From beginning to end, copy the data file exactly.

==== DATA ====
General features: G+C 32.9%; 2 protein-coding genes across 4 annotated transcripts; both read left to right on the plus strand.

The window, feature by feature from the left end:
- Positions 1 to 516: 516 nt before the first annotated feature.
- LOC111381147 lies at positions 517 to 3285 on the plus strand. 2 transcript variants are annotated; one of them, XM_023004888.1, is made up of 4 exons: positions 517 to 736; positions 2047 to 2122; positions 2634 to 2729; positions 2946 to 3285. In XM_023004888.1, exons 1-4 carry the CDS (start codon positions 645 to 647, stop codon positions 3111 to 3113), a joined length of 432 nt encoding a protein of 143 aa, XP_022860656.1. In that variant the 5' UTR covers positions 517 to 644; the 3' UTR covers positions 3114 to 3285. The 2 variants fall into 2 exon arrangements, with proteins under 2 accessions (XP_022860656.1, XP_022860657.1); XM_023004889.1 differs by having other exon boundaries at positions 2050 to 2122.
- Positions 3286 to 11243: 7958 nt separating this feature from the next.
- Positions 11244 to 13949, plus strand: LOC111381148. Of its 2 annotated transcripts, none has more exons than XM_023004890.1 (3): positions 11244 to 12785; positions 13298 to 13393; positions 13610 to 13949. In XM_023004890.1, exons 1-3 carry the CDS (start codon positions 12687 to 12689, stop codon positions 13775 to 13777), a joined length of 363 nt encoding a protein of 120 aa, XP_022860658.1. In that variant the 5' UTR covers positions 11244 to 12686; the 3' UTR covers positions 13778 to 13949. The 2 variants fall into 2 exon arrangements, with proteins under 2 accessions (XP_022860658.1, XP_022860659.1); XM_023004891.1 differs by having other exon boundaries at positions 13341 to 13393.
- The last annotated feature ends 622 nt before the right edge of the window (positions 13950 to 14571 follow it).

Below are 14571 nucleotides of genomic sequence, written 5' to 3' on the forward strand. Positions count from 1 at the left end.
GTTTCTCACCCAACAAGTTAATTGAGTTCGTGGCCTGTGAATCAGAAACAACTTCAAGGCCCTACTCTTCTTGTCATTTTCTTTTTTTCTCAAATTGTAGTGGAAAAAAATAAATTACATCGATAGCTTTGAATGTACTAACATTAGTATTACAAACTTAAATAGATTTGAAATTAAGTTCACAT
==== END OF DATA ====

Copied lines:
General features: G+C 32.9%; 2 protein-coding genes across 4 annotated transcripts; both read left to right on the plus strand.

The window, feature by feature from the left end:
- Positions 1 to 516: 516 nt before the first annotated feature.
- LOC111381147 lies at positions 517 to 3285 on the plus strand. 2 transcript variants are annotated; one of them, XM_023004888.1, is made up of 4 exons: positions 517 to 736; positions 2047 to 2122; positions 2634 to 2729; positions 2946 to 3285. In XM_023004888.1, exons 1-4 carry the CDS (start codon positions 645 to 647, stop codon positions 3111 to 3113), a joined length of 432 nt encoding a protein of 143 aa, XP_022860656.1. In that variant the 5' UTR covers positions 517 to 644; the 3' UTR covers positions 3114 to 3285. The 2 variants fall into 2 exon arrangements, with proteins under 2 accessions (XP_022860656.1, XP_022860657.1); XM_023004889.1 differs by having other exon boundaries at positions 2050 to 2122.
- Positions 3286 to 11243: 7958 nt separating this feature from the next.
- Positions 11244 to 13949, plus strand: LOC111381148. Of its 2 annotated transcripts, none has more exons than XM_023004890.1 (3): positions 11244 to 12785; positions 13298 to 13393; positions 13610 to 13949. In XM_023004890.1, exons 1-3 carry the CDS (start codon positions 12687 to 12689, stop codon positions 13775 to 13777), a joined length of 363 nt encoding a protein of 120 aa, XP_022860658.1. In that variant the 5' UTR covers positions 11244 to 12686; the 3' UTR covers positions 13778 to 13949. The 2 variants fall into 2 exon arrangements, with proteins under 2 accessions (XP_022860658.1, XP_022860659.1); XM_023004891.1 differs by having other exon boundaries at positions 13341 to 13393.
- The last annotated feature ends 622 nt before the right edge of the window (positions 13950 to 14571 follow it).

Below are 14571 nucleotides of genomic sequence, written 5' to 3' on the forward strand. Positions count from 1 at the left end.
GTTTCTCACCCAACAAGTTAATTGAGTTCGTGGCCTGTGAATCAGAAACAACTTCAAGGCCCTACTCTTCTTGTCATTTTCTTTTTTTCTCAAATTGTAGTGGAAAAAAATAAATTACATCGATAGCTTTGAATGTACTAACATTAGTATTACAAACTTAAATAGATTTGAAATTAAGTTCACAT